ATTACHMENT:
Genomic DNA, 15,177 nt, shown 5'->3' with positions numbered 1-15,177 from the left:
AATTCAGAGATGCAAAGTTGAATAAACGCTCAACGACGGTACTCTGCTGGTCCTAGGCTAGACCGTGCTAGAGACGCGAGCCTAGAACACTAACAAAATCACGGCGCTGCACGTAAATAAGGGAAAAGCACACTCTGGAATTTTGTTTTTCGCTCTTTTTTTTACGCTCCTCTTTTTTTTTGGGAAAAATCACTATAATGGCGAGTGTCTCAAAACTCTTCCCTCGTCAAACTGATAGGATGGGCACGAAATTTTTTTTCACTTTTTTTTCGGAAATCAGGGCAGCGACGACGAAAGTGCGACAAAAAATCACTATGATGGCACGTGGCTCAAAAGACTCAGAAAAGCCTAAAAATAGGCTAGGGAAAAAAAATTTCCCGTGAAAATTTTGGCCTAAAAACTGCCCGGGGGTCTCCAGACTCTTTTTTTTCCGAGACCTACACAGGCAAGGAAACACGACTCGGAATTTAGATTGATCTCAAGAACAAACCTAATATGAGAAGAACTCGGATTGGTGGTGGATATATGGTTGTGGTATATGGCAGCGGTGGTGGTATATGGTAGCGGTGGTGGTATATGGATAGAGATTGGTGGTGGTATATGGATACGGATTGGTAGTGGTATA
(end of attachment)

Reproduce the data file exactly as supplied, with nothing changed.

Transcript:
Genomic DNA, 15,177 nt, shown 5'->3' with positions numbered 1-15,177 from the left:
AATTCAGAGATGCAAAGTTGAATAAACGCTCAACGACGGTACTCTGCTGGTCCTAGGCTAGACCGTGCTAGAGACGCGAGCCTAGAACACTAACAAAATCACGGCGCTGCACGTAAATAAGGGAAAAGCACACTCTGGAATTTTGTTTTTCGCTCTTTTTTTTACGCTCCTCTTTTTTTTTGGGAAAAATCACTATAATGGCGAGTGTCTCAAAACTCTTCCCTCGTCAAACTGATAGGATGGGCACGAAATTTTTTTTCACTTTTTTTTCGGAAATCAGGGCAGCGACGACGAAAGTGCGACAAAAAATCACTATGATGGCACGTGGCTCAAAAGACTCAGAAAAGCCTAAAAATAGGCTAGGGAAAAAAAATTTCCCGTGAAAATTTTGGCCTAAAAACTGCCCGGGGGTCTCCAGACTCTTTTTTTTCCGAGACCTACACAGGCAAGGAAACACGACTCGGAATTTAGATTGATCTCAAGAACAAACCTAATATGAGAAGAACTCGGATTGGTGGTGGATATATGGTTGTGGTATATGGCAGCGGTGGTGGTATATGGTAGCGGTGGTGGTATATGGATAGAGATTGGTGGTGGTATATGGATACGGATTGGTAGTGGTATA